Jo Richardson Community School is a large school in east London. The School has around 1400 pupils between 11 – 19 years of age.
In one part of the School there is a generous sized space that is enclosed on three sides by school buildings. The School has many courtyard spaces like this but this one is the busiest because it is next to the canteen and on the most direct route to the separate sports hall. As the space is uncovered it offers little shelter to pupils and staff. To transform this area, so that it could be protected and safe to use for dining, break times and other activities, the school wanted to cover it with a canopy.
Initially they requested a steel framed canopy with no central posts. This would allow maximum use of the space (with no posts to restrict the flow of people or potential uses). There were two major drawbacks to this approach. The first was cost. A steel structure large enough to cover the space and work without central posts would not be cheap. The second was that using a steel structure, that was big enough to fit the space, had the potential to not be sympathetic to the surrounding buildings and environment.
As this was such an important project it was essential that any solution satisfied both practical and aesthetic requirements. This can be seen in the rendered image below which shows how the all steel structure would have looked.
A second, more cost-effective option was then proposed. This still used steel but included posts that would support from the centre. This gives more flexibility to the installation process and reduces costs, but does place limitations on the use of the space and flow of pupils under the canopy.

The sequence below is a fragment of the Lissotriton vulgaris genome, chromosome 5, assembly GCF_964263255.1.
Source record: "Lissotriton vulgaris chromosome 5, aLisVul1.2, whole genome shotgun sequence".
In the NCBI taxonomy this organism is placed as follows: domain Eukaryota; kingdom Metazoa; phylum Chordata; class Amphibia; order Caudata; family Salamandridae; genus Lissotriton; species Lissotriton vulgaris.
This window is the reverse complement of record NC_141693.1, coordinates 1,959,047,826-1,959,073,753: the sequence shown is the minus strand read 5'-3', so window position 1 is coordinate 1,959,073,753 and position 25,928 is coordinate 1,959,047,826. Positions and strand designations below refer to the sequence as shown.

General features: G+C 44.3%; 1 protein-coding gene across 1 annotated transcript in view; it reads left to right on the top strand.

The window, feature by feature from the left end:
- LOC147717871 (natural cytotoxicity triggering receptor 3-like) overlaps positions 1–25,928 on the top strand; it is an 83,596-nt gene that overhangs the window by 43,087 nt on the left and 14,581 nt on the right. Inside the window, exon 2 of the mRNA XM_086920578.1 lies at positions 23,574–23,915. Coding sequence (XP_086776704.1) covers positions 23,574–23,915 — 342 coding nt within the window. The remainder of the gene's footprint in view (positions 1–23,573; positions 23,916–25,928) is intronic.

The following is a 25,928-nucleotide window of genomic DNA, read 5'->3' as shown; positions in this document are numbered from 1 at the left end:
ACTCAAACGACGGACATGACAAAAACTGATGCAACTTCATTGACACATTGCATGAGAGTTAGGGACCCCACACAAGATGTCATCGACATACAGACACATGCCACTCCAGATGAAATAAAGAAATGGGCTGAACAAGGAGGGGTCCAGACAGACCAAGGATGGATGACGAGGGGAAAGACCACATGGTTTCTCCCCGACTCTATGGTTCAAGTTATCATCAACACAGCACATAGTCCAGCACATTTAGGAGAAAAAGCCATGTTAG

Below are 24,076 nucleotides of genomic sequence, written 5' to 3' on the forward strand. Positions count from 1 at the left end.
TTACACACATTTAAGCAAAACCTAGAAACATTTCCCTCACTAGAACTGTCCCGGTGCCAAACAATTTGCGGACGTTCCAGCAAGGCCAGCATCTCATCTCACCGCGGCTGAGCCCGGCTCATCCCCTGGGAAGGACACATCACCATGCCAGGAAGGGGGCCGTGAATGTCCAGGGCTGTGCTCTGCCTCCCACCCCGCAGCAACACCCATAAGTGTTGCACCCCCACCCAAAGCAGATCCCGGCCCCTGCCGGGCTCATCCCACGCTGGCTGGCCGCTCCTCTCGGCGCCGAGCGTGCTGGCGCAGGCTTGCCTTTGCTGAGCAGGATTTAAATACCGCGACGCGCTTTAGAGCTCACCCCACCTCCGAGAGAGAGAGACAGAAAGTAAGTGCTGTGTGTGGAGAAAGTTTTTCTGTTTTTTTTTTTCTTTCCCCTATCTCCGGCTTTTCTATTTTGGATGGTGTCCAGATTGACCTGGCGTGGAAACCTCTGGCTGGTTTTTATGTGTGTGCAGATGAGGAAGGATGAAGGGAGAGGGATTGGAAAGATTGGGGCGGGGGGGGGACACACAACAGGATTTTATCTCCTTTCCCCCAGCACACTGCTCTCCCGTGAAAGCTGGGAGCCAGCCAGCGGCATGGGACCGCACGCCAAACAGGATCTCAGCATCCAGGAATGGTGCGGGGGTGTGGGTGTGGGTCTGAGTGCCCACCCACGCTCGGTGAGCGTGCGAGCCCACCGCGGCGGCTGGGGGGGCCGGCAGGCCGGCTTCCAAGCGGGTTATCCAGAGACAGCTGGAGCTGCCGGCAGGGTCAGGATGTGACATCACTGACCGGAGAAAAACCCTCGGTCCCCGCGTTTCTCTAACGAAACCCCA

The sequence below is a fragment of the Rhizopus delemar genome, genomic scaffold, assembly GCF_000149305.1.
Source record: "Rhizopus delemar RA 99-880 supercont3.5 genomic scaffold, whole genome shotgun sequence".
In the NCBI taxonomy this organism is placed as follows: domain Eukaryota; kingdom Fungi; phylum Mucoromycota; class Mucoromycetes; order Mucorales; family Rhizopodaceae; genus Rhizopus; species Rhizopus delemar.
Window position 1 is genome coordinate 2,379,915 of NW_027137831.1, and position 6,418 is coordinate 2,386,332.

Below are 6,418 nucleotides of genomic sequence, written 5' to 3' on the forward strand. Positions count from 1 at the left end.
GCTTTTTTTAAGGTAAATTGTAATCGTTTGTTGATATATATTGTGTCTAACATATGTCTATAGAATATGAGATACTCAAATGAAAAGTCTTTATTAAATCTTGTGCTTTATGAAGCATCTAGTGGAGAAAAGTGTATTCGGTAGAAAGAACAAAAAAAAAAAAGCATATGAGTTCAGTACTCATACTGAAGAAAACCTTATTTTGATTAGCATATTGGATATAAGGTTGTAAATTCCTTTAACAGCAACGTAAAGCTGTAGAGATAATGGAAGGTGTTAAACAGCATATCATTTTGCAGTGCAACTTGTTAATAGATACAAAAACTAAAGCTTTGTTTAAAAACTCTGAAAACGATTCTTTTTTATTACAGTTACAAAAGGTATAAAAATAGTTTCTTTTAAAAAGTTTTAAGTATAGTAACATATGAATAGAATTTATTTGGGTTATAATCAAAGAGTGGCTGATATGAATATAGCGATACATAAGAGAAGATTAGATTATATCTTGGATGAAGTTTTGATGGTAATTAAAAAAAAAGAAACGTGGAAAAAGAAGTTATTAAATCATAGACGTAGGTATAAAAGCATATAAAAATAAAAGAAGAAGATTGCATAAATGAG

In both cases a steel canopy was proving not to be the ideal option.
|Above: Initial render of a Double Grange Freestanding Canopy in situ||Above: Initial render of a Hamilton Big Span Canopy in situ|
To overcome the issues of using steel we suggested to the School that they consider our Tarnhow Dome Free Standing Timber Canopy. This would allow them to maximise the space, work within a manageable budget and use a material that would complement the existing buildings and make a strong and appealing visual statement.
The final size was a canopy that measured 35 metres in length, by 11metres wide, with a height of 5 metres. This could be installed without central posts, thereby ensuring the space could be maximised and used for different activities and occasions.
While timber was not the first thought for the customer it proved to be the perfect choice. With its good looks, provision of effective weather protection and value for money price, it ensured the school achieved their project goal of a transformed space that would provide value for them well into the future.
The final installation not only gave the school everything they needed in terms of weather protection but it also looked extremely impressive with the dramatic lines of the wooden Tarnhow frame drawing the eye through the structure to the end wall. The substantial height of the canopy added to the feel of space and depth that will mean the school can use it for all sorts of activities and events and not just as a seating area.
It also allows large number of pupils to move around the space safely with plenty of room for seating and other equipment, such as a hot snack trolley, to be used.
The installation itself was a textbook process with the frame going up quickly and then the roof panels being added to the structure. Our pre-installation visits and accurate measurements allowed us to have all the elements in place before the agreed installation date, meaning we could finish on time and on budget. We were even able to design and construct a neat bespoke solution where the canopy had to fit with the existing building – see image to the right.
This meant that the protection from rain and snow was complete wherever you were under the canopy and would allow the school to get the most from their new space all year round.